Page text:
My first year as an International Active Tour Guide took me to a place where I had only dreamed of living: Tuscany! It seemed too good to be true: My company was paying me to go the land of vineyards, cypress trees and medieval villages where little ristorantes cook up fresh pasta and the wine flows like water. How dreamy! All I had to do was lead some walking and biking trips and enjoy myself! Sounds easy enough…or so I thought.Reality kicked in when I found myself driving an oversized van pulling a trailer on a tight schedule without a clue as to where I was going. I pissed off more than one Italian and embarrassed myself regularly! Often I had guests as passengers who peppered me with a million questions that I didn’t know the answers to. I tried to play it cool when I took wrong turns, blocked traffic, and couldn’t answer what this or that structure was.
As a “Guide” I am expected to be skilled at pretty much everything, from maneuvering a van and trailer to pulling together a beautiful picnic to bike mechanics. As a guide I should be fun and engaging, have a strong athletic ability, excellent customer service and problem solving skills and of course be fluent in Italian. Not to mention I should be well versed in the history, architecture, culture, food, wine, geography, etc. etc. How in the world did I end up here in this position? I was sub par at all of the above!
To compensate I studied my notes late every night, trying to absorb as much as I could. I tried to maintain a calm and confident demeanor in front of guests, even though I was freaking out and having mini heart attacks on the inside. Days were long and I had several back to back trips, all with different itineraries. I found myself increasingly tired, overwhelmed and stressed out for the first few weeks.
My turning point came with a bottle of Chianti Classico and a dear friend who was a fellow guide. We were guiding two different trips that crisscrossed at one of the most beautiful hotels in Tuscany: Borgo San Felice. It’s more than a hotel; Borgo San Felice is a medieval village from the 8th century that has changed very little and now functions as a five-star Relais and Chateau. It’s surrounded by vineyards and produces beautiful, award-winning wines, including their Chianti Classico Gran Selezione.
At that point I had been in Tuscany for nearly three weeks and I hadn’t enjoyed myself much. I was so tense and stressed from the pressure to learn everything and perform well for my new job. I was completely exhausted. The night that our guests stayed in the beautiful Borgo, I was supposed to drive an hour back to the ‘leader apartment’ that sleeps 12 on bunk beds. (It’s not the most desirable place to end the day, to say the least). Just as I was about to start the drive my friend Arly messaged me that she had been given a room all to herself at Borgo San Felice and that I should join her. She also mentioned that she had a bunch of picnic leftovers that we could snack on.Without hesitation, I parked the van and headed to “our” room in the gorgeous Borgo. I parked across from the vineyards where the sun was setting, creating a red skyline and casting a yellow glow on the vines; such a sight to see. There really is something extraordinary about the Tuscan light. To get to our room I had to walk through narrow cobblestone streets and I imagined a village of people living there hundreds of years ago. I passed by the enoteca, a little wine shop, filled to the brim with bottles of wine from the estate. After taking a few steps past the entrance I turned around and went inside…why not? I picked up a bottle of their 2010 Il Grigio Chianti Classico Gran Selizione. Wine in hand, I stepped into our elegant room with tall wooden ceiling beams and sturdy, oversized furniture. My eyes were drawn to two plush leather chairs and a solid round table piled high with a spread of bread, salami, grapes, tomatoes, and several aged pecorino cheeses. Perfect for Chianti! I could hear music and singing coming from the bathroom; my friend was taking a bubble bath! It was an incredibly indulgent scene…and amazing! I opened up the bottle and poured myself a glass:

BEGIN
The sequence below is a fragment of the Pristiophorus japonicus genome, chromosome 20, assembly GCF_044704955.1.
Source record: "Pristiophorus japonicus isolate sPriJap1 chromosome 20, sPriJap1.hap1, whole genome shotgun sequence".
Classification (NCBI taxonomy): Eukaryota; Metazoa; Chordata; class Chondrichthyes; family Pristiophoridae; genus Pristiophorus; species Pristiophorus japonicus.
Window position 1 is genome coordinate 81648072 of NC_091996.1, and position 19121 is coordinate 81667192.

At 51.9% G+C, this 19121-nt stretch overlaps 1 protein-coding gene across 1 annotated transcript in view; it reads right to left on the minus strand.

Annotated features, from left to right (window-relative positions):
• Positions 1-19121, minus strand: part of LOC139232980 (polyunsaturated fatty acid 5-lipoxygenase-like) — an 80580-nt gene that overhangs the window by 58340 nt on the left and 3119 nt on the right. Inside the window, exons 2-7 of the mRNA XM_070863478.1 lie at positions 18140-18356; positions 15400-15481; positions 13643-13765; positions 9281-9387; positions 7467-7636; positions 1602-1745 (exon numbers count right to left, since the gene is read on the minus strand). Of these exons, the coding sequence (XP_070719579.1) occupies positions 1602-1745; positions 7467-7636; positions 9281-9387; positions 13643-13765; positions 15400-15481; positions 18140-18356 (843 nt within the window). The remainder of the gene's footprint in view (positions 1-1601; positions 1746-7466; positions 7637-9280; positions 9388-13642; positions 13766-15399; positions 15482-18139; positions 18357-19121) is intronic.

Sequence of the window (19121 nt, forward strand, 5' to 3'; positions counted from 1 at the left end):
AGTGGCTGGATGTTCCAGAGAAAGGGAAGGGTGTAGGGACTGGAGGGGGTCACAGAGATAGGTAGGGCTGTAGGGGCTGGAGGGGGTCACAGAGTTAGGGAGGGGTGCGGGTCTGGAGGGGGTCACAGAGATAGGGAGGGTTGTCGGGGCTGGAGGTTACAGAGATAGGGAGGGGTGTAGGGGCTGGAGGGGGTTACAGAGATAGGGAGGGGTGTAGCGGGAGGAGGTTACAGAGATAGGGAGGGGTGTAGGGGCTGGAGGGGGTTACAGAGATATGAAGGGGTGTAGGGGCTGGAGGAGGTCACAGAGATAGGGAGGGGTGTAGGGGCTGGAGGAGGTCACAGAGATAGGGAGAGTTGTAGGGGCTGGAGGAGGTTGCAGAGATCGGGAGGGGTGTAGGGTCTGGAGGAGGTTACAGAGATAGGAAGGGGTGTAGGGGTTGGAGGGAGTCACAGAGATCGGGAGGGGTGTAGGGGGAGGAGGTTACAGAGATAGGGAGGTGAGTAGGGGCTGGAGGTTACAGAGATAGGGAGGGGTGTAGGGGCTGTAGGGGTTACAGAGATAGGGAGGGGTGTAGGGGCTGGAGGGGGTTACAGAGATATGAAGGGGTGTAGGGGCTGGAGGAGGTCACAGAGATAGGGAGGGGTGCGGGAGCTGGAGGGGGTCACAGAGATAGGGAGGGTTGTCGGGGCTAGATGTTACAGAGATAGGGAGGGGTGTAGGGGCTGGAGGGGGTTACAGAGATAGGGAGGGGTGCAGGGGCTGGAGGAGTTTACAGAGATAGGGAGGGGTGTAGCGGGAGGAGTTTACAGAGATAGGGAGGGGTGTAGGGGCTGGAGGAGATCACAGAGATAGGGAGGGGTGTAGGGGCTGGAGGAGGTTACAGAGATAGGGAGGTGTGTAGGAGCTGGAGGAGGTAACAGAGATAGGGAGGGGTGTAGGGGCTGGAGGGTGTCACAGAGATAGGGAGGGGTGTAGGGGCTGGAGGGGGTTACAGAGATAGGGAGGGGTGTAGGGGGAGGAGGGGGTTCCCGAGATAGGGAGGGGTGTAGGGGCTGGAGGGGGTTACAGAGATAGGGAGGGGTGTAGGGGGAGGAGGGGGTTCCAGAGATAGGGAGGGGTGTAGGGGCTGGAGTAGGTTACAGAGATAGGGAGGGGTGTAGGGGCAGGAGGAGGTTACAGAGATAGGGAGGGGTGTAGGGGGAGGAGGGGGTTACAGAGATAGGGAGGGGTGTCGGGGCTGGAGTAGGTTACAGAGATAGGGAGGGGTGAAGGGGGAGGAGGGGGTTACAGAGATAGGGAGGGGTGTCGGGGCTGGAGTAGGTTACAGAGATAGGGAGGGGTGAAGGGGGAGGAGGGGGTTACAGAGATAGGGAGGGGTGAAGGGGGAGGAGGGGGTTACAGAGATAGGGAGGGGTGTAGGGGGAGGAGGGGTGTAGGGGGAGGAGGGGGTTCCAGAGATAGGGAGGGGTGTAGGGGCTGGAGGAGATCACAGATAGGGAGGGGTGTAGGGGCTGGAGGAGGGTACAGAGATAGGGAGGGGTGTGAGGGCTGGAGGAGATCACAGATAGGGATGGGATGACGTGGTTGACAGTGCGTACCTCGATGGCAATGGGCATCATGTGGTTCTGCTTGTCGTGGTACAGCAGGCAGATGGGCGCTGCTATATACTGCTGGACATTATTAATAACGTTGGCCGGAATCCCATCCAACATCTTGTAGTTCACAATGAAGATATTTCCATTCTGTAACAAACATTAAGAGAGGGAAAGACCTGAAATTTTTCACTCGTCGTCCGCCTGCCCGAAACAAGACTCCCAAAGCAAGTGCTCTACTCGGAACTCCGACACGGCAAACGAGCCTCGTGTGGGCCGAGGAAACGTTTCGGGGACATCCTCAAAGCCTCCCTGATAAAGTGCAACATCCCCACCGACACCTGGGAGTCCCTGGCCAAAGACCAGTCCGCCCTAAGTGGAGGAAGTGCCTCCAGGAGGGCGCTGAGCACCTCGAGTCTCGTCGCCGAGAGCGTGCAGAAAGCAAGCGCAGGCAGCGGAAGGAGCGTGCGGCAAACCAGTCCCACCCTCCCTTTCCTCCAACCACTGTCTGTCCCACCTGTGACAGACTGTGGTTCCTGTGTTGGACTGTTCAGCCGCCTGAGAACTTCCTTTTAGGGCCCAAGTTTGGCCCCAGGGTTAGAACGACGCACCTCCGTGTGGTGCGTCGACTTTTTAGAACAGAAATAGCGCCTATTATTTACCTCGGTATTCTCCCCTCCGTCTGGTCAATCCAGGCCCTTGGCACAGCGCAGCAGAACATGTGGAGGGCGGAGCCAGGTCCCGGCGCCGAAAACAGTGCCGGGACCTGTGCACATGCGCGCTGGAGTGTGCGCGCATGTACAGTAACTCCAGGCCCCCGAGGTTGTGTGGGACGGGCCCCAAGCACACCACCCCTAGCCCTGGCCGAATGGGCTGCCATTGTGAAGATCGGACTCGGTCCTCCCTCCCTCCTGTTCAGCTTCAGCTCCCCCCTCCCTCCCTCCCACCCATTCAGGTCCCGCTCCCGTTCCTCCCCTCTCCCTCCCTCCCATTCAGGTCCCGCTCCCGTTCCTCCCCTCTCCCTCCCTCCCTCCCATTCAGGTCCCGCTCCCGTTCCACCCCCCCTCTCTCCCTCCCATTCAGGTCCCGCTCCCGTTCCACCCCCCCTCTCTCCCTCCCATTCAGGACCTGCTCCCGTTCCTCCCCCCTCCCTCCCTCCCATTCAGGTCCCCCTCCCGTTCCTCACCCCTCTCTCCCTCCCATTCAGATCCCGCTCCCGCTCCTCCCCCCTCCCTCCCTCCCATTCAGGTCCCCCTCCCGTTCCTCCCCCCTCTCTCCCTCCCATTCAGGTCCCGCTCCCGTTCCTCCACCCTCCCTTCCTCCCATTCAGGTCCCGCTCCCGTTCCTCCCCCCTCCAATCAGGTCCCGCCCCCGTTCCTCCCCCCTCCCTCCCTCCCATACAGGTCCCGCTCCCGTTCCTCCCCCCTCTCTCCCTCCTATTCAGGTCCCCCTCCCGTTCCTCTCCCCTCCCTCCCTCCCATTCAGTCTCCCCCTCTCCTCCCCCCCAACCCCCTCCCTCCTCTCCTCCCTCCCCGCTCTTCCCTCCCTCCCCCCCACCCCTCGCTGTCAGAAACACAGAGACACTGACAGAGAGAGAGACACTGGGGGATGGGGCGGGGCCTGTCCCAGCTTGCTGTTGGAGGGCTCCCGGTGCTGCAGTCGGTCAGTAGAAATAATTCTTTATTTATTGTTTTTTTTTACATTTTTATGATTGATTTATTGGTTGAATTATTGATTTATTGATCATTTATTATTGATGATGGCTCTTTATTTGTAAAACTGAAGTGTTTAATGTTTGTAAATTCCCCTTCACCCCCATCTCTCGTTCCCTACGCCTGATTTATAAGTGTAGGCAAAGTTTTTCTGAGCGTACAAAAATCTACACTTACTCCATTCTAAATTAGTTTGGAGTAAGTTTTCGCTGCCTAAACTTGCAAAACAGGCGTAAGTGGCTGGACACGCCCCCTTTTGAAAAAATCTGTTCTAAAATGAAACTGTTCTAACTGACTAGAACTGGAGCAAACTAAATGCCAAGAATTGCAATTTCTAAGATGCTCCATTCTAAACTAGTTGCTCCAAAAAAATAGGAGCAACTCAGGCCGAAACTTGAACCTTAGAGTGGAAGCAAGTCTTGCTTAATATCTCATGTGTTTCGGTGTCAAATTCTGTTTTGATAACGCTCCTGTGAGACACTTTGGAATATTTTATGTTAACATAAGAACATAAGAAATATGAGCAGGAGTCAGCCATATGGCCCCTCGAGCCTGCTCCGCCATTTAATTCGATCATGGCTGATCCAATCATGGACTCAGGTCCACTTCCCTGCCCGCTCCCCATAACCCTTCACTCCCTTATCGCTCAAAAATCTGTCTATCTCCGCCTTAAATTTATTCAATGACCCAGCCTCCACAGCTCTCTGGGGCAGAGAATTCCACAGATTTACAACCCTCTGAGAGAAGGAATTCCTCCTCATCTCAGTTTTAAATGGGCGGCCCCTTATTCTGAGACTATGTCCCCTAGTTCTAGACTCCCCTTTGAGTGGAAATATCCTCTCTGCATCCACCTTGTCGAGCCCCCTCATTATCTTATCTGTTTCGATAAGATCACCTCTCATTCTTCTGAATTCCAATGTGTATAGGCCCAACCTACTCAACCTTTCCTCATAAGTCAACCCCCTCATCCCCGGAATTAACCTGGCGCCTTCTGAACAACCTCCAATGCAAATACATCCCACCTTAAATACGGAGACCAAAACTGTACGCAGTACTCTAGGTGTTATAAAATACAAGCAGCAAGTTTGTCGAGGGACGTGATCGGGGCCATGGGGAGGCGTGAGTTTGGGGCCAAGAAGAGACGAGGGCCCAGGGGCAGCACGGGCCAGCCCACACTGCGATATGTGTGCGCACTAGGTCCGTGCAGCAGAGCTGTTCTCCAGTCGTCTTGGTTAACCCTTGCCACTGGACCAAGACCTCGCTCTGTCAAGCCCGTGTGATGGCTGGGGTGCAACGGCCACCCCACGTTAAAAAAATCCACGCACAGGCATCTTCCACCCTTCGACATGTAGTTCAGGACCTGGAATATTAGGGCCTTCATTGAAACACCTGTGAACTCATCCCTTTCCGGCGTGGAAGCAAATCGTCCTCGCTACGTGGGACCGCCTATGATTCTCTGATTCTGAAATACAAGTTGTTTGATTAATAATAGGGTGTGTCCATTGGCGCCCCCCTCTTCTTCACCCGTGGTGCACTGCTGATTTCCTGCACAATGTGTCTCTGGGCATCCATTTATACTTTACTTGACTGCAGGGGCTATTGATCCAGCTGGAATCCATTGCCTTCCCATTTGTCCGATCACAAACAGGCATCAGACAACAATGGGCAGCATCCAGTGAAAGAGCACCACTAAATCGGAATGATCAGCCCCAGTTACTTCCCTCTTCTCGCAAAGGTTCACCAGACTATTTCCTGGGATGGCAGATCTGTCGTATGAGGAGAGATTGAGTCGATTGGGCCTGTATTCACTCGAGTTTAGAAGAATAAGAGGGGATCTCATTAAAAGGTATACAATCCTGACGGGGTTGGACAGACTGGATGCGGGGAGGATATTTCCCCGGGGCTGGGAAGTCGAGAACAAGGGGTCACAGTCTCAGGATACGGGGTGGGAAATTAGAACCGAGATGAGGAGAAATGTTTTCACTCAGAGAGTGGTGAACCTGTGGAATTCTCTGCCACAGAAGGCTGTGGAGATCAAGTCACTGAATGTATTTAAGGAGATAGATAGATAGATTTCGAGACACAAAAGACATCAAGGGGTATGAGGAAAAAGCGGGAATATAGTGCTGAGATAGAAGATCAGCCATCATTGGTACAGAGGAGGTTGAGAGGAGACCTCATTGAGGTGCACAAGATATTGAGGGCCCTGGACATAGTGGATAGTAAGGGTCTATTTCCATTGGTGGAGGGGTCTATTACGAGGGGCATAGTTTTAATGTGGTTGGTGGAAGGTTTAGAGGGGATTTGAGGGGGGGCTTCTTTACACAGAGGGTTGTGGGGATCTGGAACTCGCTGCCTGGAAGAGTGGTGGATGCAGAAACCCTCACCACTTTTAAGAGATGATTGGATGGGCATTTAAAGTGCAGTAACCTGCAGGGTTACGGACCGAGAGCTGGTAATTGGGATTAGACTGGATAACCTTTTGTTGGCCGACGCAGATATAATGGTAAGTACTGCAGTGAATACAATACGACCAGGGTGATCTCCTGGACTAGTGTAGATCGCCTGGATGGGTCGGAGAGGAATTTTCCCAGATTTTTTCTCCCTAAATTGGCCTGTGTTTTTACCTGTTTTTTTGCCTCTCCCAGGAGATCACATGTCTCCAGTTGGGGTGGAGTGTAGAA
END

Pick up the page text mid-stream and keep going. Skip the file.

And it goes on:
Wow…so rich, velvety and powerful! It had notes of ripe blackberries and mocha! I immediately felt relaxed and very grateful to be in such a place. Soon Arly joined me and we toasted to our amazing luck to find ourselves with a free room in the only five star Relais and Chateaux in Tuscany!
Arly’s jovial and free spirit really inspired me. She made the most of this opportunity that we had been given to live and work in Tuscany and she was fully enjoying herself. She encouraged me to lighten up and do the same. We were guides, not brain surgeons! She was totally right! It was the best advice anyone had given me. That night is one that I will always remember. We thoroughly enjoyed the wine and charcuterie spread, really taking our time to appreciate it. We told stories and sang and danced and laughed at ourselves. It was exactly what I needed. From that moment on, I spent less time worrying about every detail in my notes and more time taking in my surroundings and enjoying myself (and enjoying the wine, too; I was in dreamy Tuscany after all!).